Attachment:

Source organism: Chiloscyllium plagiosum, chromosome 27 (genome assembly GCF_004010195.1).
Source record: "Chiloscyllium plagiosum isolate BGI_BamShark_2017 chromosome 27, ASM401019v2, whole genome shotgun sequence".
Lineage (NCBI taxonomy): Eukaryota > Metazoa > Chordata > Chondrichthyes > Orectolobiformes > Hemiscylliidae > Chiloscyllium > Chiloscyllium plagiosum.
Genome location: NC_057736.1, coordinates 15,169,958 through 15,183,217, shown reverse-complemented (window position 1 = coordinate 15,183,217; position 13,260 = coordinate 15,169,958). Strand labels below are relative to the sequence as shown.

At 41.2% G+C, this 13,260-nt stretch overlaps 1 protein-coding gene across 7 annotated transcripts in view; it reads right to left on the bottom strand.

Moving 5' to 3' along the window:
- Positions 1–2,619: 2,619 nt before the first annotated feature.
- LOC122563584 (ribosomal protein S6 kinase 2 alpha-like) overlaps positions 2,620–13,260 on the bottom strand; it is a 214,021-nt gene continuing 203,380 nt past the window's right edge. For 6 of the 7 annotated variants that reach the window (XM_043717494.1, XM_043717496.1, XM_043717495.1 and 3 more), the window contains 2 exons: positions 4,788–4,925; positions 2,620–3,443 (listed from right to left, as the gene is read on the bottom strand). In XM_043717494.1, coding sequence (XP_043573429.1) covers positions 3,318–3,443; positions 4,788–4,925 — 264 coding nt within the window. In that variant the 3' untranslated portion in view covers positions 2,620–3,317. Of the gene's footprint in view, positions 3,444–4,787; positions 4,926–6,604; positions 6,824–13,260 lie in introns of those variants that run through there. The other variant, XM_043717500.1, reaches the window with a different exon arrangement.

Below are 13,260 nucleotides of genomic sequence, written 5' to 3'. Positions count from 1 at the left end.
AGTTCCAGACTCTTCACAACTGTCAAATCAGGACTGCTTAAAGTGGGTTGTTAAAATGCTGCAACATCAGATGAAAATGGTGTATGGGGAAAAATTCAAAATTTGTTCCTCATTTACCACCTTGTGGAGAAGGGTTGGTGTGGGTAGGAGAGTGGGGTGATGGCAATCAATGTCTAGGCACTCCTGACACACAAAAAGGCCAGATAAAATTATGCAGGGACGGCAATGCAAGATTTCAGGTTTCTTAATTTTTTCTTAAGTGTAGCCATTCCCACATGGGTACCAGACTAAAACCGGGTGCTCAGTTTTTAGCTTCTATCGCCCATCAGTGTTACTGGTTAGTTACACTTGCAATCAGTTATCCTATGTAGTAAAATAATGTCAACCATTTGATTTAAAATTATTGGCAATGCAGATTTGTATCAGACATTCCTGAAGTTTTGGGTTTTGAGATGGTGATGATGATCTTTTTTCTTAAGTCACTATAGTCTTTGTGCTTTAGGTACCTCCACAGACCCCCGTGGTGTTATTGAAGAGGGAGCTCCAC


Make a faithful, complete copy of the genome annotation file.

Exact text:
Source organism: Chiloscyllium plagiosum, chromosome 27 (genome assembly GCF_004010195.1).
Source record: "Chiloscyllium plagiosum isolate BGI_BamShark_2017 chromosome 27, ASM401019v2, whole genome shotgun sequence".
Lineage (NCBI taxonomy): Eukaryota > Metazoa > Chordata > Chondrichthyes > Orectolobiformes > Hemiscylliidae > Chiloscyllium > Chiloscyllium plagiosum.
Genome location: NC_057736.1, coordinates 15,169,958 through 15,183,217, shown reverse-complemented (window position 1 = coordinate 15,183,217; position 13,260 = coordinate 15,169,958). Strand labels below are relative to the sequence as shown.

At 41.2% G+C, this 13,260-nt stretch overlaps 1 protein-coding gene across 7 annotated transcripts in view; it reads right to left on the bottom strand.

Moving 5' to 3' along the window:
- Positions 1–2,619: 2,619 nt before the first annotated feature.
- LOC122563584 (ribosomal protein S6 kinase 2 alpha-like) overlaps positions 2,620–13,260 on the bottom strand; it is a 214,021-nt gene continuing 203,380 nt past the window's right edge. For 6 of the 7 annotated variants that reach the window (XM_043717494.1, XM_043717496.1, XM_043717495.1 and 3 more), the window contains 2 exons: positions 4,788–4,925; positions 2,620–3,443 (listed from right to left, as the gene is read on the bottom strand). In XM_043717494.1, coding sequence (XP_043573429.1) covers positions 3,318–3,443; positions 4,788–4,925 — 264 coding nt within the window. In that variant the 3' untranslated portion in view covers positions 2,620–3,317. Of the gene's footprint in view, positions 3,444–4,787; positions 4,926–6,604; positions 6,824–13,260 lie in introns of those variants that run through there. The other variant, XM_043717500.1, reaches the window with a different exon arrangement.

Below are 13,260 nucleotides of genomic sequence, written 5' to 3'. Positions count from 1 at the left end.
AGTTCCAGACTCTTCACAACTGTCAAATCAGGACTGCTTAAAGTGGGTTGTTAAAATGCTGCAACATCAGATGAAAATGGTGTATGGGGAAAAATTCAAAATTTGTTCCTCATTTACCACCTTGTGGAGAAGGGTTGGTGTGGGTAGGAGAGTGGGGTGATGGCAATCAATGTCTAGGCACTCCTGACACACAAAAAGGCCAGATAAAATTATGCAGGGACGGCAATGCAAGATTTCAGGTTTCTTAATTTTTTCTTAAGTGTAGCCATTCCCACATGGGTACCAGACTAAAACCGGGTGCTCAGTTTTTAGCTTCTATCGCCCATCAGTGTTACTGGTTAGTTACACTTGCAATCAGTTATCCTATGTAGTAAAATAATGTCAACCATTTGATTTAAAATTATTGGCAATGCAGATTTGTATCAGACATTCCTGAAGTTTTGGGTTTTGAGATGGTGATGATGATCTTTTTTCTTAAGTCACTATAGTCTTTGTGCTTTAGGTACCTCCACAGACCCCCGTGGTGTTATTGAAGAGGGAGCTCCAC